Mediating Between the Global and the Regional: Knowledge Production, Science, and Practices in Modern China
3: Making Knowledge in Marketplaces and Fields: Zhao Yuhuang and the Birth of a New Materia Medica in Modern China
Friday, March 25, 2022
1:30pm – 3:00pm EST
Virtual Paper Presenter(s)
Fudan University, China (People's Republic)
Since the late 1920s, scientific study of Chinese drugs became a promising and heterogeneous practice among specialists of both Chinese and Western medicine in China. Zhao Yuhuang (1883-1960), a Chinese pharmacologist trained in Japan, introduced a new area of study, pharmacognosy (ch. 生藥學), into this field. Even though his initiative was neither the most innovative nor the most eye-catching one among medical communities in the 1930s, his approach unexpectedly became a mainstream approach to the study of Chinese drugs in the 1950s. He was then memorized as the founding figure of Chinese pharmacognosy among medical communities in the PRC.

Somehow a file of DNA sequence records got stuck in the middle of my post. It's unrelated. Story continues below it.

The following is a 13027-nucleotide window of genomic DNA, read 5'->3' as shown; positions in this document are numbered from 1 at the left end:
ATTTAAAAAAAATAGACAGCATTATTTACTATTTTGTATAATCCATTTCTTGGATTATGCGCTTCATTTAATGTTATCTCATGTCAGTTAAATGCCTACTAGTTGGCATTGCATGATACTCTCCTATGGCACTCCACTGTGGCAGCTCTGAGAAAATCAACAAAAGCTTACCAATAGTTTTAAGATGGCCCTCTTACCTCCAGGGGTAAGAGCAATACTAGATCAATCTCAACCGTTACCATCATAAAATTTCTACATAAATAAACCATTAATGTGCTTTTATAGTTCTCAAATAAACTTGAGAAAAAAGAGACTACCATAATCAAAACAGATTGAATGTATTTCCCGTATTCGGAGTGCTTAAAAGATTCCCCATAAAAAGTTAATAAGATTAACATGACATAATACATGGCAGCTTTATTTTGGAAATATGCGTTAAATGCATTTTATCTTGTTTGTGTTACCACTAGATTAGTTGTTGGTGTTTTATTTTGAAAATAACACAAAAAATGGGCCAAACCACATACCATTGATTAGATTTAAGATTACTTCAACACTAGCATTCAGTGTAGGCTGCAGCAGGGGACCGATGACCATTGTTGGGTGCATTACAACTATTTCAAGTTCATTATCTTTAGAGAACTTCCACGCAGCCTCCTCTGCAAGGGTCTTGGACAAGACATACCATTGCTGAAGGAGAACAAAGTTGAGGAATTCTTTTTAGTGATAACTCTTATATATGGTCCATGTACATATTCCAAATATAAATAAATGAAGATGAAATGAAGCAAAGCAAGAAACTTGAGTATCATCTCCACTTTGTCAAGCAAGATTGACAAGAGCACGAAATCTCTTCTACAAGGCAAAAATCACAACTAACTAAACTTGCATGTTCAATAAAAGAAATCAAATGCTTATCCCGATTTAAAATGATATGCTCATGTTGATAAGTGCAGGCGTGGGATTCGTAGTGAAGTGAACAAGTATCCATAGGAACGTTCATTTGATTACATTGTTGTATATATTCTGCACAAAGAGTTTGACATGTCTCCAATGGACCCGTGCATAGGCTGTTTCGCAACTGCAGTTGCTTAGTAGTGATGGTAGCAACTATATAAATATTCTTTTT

This study focuses on the life and works of Zhao Yuhuang and argues his visions of pharmacognosy underwent a critical change after he visited a major marketplace for medicinal trade in north China in 1935. By emphasizing the central role of local knowledge produced in medical marketplaces and producing areas, Zhao successfully developed a widely accepted model that aimed to compete with both the German-Japanese model of pharmacognosy and traditional materia medica in China. The ascendance of Zhao’s status and the spread of his research protocol also signify that the “scientific” study of Chinese drugs underwent a key transition from laboratory-based study in Republican China to experience-based research in PRC.